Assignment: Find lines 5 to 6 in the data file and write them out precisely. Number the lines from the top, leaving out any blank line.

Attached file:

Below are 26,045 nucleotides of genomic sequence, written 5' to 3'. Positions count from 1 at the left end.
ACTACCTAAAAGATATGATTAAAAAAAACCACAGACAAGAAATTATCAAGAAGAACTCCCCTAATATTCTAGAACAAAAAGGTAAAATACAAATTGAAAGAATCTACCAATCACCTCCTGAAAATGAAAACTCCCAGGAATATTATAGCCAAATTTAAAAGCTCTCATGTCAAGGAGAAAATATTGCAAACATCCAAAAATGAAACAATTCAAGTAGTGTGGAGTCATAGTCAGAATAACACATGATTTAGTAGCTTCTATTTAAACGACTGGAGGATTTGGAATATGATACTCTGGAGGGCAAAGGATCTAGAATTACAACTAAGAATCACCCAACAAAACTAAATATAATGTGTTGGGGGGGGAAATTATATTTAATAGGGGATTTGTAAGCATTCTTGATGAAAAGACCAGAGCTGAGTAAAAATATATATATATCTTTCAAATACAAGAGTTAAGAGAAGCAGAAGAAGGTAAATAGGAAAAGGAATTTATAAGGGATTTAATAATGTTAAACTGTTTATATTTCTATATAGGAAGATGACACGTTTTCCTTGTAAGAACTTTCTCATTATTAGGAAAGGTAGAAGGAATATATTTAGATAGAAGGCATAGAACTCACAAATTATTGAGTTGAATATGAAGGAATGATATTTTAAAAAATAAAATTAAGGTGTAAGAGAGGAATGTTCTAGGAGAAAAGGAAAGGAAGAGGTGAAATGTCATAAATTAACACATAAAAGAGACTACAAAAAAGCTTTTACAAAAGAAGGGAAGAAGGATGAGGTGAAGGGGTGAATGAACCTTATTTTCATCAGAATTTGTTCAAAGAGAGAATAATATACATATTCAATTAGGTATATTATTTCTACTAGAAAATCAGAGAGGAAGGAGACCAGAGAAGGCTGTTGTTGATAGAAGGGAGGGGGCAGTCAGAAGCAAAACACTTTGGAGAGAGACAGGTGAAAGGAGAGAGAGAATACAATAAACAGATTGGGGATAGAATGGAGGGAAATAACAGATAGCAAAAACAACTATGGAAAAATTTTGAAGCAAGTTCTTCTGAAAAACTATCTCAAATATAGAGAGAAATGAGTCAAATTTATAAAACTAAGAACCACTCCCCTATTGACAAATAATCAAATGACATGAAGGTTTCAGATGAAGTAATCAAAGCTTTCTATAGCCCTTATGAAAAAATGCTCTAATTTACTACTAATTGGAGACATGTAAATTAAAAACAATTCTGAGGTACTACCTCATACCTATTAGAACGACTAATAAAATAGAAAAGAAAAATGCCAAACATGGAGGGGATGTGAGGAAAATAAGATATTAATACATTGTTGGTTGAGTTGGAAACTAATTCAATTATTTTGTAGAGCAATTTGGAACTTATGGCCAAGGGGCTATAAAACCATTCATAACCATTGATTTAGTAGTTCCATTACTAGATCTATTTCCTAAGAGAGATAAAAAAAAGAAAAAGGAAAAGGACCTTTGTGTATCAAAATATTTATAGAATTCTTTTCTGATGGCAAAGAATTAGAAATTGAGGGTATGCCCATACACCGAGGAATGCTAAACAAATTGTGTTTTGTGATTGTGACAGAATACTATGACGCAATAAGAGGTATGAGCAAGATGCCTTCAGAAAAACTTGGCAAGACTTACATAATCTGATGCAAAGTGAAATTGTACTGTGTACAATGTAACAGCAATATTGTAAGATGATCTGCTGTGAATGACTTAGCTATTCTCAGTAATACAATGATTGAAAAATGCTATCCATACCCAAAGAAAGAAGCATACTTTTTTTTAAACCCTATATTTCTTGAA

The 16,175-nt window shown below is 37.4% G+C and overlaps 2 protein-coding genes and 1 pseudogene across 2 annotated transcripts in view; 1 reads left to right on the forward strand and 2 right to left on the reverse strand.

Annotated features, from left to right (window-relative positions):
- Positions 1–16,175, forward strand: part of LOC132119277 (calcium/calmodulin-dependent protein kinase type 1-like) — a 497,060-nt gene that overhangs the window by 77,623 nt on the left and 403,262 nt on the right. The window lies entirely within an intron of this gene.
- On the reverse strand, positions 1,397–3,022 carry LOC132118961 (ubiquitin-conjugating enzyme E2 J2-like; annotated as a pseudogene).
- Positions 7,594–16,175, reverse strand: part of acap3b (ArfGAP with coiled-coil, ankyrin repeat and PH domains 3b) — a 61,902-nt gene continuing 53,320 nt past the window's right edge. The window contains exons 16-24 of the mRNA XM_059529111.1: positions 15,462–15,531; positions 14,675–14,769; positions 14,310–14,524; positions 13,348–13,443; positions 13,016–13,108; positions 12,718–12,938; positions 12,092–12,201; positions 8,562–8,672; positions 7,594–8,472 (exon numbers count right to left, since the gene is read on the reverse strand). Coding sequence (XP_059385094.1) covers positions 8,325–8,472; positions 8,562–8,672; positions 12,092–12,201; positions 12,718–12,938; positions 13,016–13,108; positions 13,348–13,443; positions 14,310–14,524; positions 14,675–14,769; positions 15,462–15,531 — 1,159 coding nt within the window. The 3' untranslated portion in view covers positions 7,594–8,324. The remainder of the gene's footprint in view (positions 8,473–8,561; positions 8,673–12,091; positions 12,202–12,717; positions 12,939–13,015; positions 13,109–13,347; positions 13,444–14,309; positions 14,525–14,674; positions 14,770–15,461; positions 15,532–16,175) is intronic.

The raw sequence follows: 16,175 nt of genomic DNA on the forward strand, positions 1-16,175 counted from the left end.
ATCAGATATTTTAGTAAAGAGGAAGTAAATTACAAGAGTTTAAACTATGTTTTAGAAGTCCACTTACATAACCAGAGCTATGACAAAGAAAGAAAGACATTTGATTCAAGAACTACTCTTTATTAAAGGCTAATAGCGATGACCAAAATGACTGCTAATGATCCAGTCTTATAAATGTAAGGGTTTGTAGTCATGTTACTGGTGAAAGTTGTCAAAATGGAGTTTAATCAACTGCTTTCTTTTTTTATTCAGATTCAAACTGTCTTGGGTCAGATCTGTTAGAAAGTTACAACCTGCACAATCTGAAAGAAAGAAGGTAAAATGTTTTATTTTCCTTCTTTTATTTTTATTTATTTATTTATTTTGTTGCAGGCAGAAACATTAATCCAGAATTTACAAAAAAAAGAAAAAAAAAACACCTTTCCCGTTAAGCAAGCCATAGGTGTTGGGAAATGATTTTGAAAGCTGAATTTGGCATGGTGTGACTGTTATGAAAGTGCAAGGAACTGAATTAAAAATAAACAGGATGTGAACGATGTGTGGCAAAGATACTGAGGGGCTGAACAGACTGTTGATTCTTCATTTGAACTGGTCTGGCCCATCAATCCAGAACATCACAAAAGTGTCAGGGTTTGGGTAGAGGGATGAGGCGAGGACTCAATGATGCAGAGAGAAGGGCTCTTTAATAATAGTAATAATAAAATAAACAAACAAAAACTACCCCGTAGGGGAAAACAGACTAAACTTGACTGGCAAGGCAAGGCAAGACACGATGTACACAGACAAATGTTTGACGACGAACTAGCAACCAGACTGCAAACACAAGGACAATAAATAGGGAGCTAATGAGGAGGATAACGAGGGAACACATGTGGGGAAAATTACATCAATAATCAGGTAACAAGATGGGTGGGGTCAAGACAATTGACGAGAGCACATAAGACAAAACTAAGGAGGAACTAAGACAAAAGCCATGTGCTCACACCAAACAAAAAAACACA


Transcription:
- Positions 1–16,175, forward strand: part of LOC132119277 (calcium/calmodulin-dependent protein kinase type 1-like) — a 497,060-nt gene that overhangs the window by 77,623 nt on the left and 403,262 nt on the right. The window lies entirely within an intron of this gene.
- On the reverse strand, positions 1,397–3,022 carry LOC132118961 (ubiquitin-conjugating enzyme E2 J2-like; annotated as a pseudogene).